In addition to blurring generic boundaries, as Ernest Mathijs and Xavier Mendik point out, cult films often challenge the distinctions between innovation and “badness,” between high and low culture, between acceptable and forbidden subject matter (2–3). As a result, our experience of the cult is frequently marked by confusion: a confusion not only of categories, but also of response (De Seife 2). Are we to be repelled by these films, elated by them, or both? In Wood's case, are we to regard him as a misunderstood auteur (even, perhaps, an accidental artist of the avant–garde), or do we merely dismiss him as one of the “worst” directors of all time?
The “badness” attributed to Wood's films may be seen as a hallmark of cult cinema, yet their almost gleeful silliness stands in marked contrast to Wood's apparently serious aims.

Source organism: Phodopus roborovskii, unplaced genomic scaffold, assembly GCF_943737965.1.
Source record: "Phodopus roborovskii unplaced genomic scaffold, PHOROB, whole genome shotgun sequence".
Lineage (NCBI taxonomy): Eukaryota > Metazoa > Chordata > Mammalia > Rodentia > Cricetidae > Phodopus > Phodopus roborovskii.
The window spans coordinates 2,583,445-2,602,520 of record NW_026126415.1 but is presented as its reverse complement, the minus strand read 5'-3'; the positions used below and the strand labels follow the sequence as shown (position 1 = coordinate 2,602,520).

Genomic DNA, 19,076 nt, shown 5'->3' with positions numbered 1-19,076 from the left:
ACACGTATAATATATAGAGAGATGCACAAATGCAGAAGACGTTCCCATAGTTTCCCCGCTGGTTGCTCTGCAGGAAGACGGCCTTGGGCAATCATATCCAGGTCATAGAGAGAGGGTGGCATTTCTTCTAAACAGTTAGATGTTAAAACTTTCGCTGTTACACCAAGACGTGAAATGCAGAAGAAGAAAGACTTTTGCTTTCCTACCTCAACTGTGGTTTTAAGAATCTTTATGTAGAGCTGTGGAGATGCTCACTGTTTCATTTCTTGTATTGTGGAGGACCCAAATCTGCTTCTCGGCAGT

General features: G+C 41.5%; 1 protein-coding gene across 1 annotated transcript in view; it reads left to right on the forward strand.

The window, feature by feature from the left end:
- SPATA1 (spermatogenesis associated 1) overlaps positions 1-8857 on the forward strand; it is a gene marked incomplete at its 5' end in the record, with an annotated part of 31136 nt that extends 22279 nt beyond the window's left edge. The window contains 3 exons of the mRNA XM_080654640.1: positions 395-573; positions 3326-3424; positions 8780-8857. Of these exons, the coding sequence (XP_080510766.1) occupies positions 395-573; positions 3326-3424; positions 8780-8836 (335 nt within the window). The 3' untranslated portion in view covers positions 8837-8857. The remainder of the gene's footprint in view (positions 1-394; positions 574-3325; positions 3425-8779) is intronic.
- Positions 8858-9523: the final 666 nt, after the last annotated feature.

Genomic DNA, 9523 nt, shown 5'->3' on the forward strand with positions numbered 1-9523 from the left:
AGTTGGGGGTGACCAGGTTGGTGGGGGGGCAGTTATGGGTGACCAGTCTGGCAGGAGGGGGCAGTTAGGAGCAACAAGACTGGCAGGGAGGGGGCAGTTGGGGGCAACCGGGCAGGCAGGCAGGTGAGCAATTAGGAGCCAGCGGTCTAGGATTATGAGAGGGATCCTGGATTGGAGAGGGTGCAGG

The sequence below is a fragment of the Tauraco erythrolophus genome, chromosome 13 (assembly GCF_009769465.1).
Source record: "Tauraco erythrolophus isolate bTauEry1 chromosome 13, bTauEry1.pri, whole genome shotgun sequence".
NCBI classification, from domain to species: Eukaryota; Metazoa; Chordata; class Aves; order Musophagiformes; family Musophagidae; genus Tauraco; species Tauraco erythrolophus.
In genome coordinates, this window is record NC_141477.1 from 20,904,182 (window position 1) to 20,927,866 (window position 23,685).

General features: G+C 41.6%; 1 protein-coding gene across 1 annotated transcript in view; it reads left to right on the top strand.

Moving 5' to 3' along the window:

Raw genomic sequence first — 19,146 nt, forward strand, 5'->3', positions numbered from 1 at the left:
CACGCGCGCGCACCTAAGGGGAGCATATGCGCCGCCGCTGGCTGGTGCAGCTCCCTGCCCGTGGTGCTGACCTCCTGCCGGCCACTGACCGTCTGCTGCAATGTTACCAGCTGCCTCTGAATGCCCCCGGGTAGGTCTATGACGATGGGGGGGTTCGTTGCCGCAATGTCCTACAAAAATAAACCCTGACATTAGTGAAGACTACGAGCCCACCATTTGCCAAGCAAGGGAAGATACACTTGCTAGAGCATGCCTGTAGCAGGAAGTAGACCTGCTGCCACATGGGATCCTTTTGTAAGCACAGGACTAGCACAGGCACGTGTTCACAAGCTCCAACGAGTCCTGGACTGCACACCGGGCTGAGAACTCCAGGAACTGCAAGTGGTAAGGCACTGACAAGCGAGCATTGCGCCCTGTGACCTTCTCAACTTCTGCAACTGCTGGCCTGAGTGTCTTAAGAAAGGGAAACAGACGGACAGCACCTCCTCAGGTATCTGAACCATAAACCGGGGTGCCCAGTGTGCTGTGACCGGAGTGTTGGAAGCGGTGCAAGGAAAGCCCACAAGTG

Spanish cinema has for many decades maintained a vein of film-making known as cine social, films that attempt to deal with social problems in a realist style; and this vein persists today even in an era when scholars and critics of Spanish film acknowledge a move towards more commercially orientated film-making that emphasises narrative and spectacle. Indeed, some film-makers have combined the two, with Benito Zambrano's Solas (Alone, 2000), for instance, blending a sentimental tale of family and quasi-family relationships with a study of alcoholism and domestic abuse; or Alejandro Amenábar's Mar adentro (The Sea Inside, 2004), a biopic cashing in on the director's previous commercial successes that nonetheless raises the question of assisted euthanasia and a person's right to die. Similar phenomena occur when it comes to depicting the question of immigration. As Isabel Santaolalla has observed in her book Los ‘otros’ (Santaolalla 2005: chap. 1), race and ethnicity have been underlying preoccupations of some areas of Spanish film-making for many decades: nonetheless, depictions of immigration in particular have become prominent in the last two decades. This responds to wider concerns in contemporary Spanish society about immigration, particularly from the African coast, a concern exacerbated recently by the increasing influx of people trying to get to Spain from Africa and media coverage of both the human cost of this influx and the political conflicts engendered by the phenomenon within the Spanish communities most affected. Most commentators on these films foreground race and immigration as their primary point of interest. My approach here is slightly different, since, in keeping with the overall tenor of this book, I am incorporating questions of landscape, space and place into the equation: I am looking at the ways in which questions of national and ethnic identity come to interact with notions of Spanishness related to space. What I will argue is that the spatial interaction of Spaniards with North African immigrants not only problematises the claim of Spaniards to the territory but also the very filmic representation of the landscape and more particularly of the immigrant. Yet the very contestation over territory invokes a call to care on the part both of the Spaniard and of the immigrant: both desire to associate with an idea of ‘Spain’.